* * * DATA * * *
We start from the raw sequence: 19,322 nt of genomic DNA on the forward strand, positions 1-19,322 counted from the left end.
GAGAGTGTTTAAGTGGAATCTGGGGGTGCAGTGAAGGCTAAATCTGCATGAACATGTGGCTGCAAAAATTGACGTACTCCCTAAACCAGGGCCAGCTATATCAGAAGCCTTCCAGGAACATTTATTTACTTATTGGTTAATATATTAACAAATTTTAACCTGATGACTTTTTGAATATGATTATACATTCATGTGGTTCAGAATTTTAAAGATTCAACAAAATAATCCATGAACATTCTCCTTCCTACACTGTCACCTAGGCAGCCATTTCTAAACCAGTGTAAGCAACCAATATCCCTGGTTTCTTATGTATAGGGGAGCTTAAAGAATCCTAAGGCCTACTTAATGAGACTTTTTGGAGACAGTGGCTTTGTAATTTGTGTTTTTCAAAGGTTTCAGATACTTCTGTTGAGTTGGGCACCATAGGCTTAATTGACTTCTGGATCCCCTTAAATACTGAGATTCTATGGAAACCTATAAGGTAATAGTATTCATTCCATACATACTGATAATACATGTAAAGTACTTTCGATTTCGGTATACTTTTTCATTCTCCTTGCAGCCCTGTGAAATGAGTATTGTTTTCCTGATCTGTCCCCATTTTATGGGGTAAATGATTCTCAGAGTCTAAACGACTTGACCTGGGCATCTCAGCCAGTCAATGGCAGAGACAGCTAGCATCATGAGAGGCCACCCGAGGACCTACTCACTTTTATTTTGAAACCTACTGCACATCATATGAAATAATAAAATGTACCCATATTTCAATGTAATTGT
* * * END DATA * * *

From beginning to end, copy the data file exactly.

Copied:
We start from the raw sequence: 19,322 nt of genomic DNA on the forward strand, positions 1-19,322 counted from the left end.
GAGAGTGTTTAAGTGGAATCTGGGGGTGCAGTGAAGGCTAAATCTGCATGAACATGTGGCTGCAAAAATTGACGTACTCCCTAAACCAGGGCCAGCTATATCAGAAGCCTTCCAGGAACATTTATTTACTTATTGGTTAATATATTAACAAATTTTAACCTGATGACTTTTTGAATATGATTATACATTCATGTGGTTCAGAATTTTAAAGATTCAACAAAATAATCCATGAACATTCTCCTTCCTACACTGTCACCTAGGCAGCCATTTCTAAACCAGTGTAAGCAACCAATATCCCTGGTTTCTTATGTATAGGGGAGCTTAAAGAATCCTAAGGCCTACTTAATGAGACTTTTTGGAGACAGTGGCTTTGTAATTTGTGTTTTTCAAAGGTTTCAGATACTTCTGTTGAGTTGGGCACCATAGGCTTAATTGACTTCTGGATCCCCTTAAATACTGAGATTCTATGGAAACCTATAAGGTAATAGTATTCATTCCATACATACTGATAATACATGTAAAGTACTTTCGATTTCGGTATACTTTTTCATTCTCCTTGCAGCCCTGTGAAATGAGTATTGTTTTCCTGATCTGTCCCCATTTTATGGGGTAAATGATTCTCAGAGTCTAAACGACTTGACCTGGGCATCTCAGCCAGTCAATGGCAGAGACAGCTAGCATCATGAGAGGCCACCCGAGGACCTACTCACTTTTATTTTGAAACCTACTGCACATCATATGAAATAATAAAATGTACCCATATTTCAATGTAATTGT